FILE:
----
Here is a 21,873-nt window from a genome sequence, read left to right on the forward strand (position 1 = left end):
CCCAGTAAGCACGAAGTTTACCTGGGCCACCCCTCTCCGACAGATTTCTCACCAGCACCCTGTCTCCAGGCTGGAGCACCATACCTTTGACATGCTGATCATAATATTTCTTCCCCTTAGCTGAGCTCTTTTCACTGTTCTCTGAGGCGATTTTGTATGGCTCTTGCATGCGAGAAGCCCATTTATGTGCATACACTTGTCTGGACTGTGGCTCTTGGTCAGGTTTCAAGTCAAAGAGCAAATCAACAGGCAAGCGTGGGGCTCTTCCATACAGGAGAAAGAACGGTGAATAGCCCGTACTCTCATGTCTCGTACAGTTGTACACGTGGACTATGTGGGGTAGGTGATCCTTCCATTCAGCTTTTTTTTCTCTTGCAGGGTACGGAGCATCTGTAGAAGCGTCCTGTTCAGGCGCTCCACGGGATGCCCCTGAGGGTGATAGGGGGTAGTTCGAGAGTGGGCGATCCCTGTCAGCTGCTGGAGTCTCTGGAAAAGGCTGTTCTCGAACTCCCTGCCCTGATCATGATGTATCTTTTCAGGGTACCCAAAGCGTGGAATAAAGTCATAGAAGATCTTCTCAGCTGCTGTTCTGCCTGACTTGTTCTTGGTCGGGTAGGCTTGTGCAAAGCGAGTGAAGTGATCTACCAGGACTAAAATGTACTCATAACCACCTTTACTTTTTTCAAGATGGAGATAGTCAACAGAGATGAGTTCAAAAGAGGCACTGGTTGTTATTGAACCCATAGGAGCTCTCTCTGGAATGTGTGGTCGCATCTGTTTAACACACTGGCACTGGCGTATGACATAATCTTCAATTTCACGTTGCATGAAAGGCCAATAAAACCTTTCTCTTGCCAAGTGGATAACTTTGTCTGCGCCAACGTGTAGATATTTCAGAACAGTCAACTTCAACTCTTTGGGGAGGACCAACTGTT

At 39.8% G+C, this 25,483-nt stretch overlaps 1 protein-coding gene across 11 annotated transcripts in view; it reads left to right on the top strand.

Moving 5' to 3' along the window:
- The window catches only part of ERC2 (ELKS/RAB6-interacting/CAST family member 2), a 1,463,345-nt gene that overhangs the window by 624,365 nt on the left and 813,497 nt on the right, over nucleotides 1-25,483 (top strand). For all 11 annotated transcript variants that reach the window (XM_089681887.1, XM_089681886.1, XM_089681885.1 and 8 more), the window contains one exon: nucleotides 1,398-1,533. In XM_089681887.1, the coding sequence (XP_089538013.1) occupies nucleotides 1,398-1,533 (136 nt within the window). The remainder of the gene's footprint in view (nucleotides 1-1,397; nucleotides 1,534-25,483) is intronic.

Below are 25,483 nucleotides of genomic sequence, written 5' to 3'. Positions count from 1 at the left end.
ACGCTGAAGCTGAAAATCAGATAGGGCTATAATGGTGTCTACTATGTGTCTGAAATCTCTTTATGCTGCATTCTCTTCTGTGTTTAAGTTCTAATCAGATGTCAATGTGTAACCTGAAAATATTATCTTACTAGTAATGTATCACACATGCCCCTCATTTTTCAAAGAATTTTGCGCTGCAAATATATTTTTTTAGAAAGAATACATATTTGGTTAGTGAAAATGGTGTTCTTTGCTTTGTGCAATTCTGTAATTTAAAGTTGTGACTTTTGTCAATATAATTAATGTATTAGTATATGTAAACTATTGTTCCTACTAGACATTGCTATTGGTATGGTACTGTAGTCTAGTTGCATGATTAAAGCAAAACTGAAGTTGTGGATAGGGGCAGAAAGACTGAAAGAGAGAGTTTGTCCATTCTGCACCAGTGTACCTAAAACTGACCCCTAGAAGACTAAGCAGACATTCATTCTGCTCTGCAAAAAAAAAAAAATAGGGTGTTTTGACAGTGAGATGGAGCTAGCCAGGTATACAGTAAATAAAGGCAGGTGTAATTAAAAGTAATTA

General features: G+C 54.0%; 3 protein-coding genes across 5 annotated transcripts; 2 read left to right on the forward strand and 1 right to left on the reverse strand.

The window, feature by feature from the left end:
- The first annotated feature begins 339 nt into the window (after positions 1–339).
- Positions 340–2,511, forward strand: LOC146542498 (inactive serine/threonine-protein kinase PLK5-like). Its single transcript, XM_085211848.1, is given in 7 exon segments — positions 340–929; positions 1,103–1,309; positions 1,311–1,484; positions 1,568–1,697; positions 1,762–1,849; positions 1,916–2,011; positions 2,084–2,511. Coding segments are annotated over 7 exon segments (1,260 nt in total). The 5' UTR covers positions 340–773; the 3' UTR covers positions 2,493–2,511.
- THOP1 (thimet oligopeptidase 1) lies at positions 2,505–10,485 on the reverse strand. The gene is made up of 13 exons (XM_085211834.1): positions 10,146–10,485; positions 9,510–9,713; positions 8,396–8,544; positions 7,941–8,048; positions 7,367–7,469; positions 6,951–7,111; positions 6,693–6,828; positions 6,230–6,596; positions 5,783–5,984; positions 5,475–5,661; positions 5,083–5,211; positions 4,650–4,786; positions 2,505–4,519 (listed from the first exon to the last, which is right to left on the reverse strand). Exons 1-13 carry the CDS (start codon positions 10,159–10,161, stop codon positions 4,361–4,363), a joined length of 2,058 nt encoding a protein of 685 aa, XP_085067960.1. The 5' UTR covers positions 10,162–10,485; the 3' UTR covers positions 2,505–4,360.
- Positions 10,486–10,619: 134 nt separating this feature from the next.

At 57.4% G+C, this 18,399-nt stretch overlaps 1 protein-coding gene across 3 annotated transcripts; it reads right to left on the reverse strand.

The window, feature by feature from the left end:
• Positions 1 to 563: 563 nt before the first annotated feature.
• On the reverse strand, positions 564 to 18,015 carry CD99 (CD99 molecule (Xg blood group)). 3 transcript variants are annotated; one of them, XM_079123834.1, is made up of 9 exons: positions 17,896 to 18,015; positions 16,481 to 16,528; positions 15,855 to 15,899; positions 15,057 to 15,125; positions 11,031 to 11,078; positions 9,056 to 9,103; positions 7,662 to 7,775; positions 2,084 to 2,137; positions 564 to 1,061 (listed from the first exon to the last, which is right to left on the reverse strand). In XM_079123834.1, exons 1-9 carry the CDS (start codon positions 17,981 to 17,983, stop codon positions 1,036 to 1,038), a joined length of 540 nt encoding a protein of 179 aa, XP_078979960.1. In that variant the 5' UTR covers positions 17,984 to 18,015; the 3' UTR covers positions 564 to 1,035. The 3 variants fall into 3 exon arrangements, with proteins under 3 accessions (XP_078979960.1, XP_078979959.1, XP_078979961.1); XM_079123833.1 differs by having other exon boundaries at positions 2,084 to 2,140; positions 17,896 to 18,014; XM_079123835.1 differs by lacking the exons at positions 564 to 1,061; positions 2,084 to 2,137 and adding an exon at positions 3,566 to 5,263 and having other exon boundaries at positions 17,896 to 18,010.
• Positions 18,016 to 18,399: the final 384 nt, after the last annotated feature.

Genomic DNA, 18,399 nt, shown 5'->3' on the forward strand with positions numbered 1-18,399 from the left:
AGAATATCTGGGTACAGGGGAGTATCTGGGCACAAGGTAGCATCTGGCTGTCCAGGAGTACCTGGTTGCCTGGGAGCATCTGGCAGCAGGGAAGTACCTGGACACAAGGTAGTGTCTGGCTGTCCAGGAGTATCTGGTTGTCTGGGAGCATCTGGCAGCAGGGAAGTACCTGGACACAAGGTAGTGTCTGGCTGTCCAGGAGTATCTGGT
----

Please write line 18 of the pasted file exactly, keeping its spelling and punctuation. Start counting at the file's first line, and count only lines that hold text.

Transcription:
• Positions 18,016 to 18,399: the final 384 nt, after the last annotated feature.